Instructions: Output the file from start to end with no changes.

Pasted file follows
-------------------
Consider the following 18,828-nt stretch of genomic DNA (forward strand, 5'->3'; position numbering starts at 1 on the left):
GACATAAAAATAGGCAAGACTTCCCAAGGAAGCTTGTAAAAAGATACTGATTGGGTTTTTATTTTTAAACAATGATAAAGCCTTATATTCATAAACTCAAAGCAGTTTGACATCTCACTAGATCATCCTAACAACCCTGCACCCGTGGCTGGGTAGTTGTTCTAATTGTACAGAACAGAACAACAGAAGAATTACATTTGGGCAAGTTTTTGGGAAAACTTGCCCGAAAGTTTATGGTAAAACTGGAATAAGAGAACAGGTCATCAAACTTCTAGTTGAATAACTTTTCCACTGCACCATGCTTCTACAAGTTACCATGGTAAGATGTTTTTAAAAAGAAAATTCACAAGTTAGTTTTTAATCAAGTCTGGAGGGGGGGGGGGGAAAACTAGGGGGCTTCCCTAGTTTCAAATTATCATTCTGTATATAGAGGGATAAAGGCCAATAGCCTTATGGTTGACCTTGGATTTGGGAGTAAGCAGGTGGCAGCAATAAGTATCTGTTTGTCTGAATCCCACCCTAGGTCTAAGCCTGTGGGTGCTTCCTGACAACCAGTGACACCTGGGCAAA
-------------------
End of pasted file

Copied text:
Consider the following 18,828-nt stretch of genomic DNA (forward strand, 5'->3'; position numbering starts at 1 on the left):
GACATAAAAATAGGCAAGACTTCCCAAGGAAGCTTGTAAAAAGATACTGATTGGGTTTTTATTTTTAAACAATGATAAAGCCTTATATTCATAAACTCAAAGCAGTTTGACATCTCACTAGATCATCCTAACAACCCTGCACCCGTGGCTGGGTAGTTGTTCTAATTGTACAGAACAGAACAACAGAAGAATTACATTTGGGCAAGTTTTTGGGAAAACTTGCCCGAAAGTTTATGGTAAAACTGGAATAAGAGAACAGGTCATCAAACTTCTAGTTGAATAACTTTTCCACTGCACCATGCTTCTACAAGTTACCATGGTAAGATGTTTTTAAAAAGAAAATTCACAAGTTAGTTTTTAATCAAGTCTGGAGGGGGGGGGGGGAAAACTAGGGGGCTTCCCTAGTTTCAAATTATCATTCTGTATATAGAGGGATAAAGGCCAATAGCCTTATGGTTGACCTTGGATTTGGGAGTAAGCAGGTGGCAGCAATAAGTATCTGTTTGTCTGAATCCCACCCTAGGTCTAAGCCTGTGGGTGCTTCCTGACAACCAGTGACACCTGGGCAAA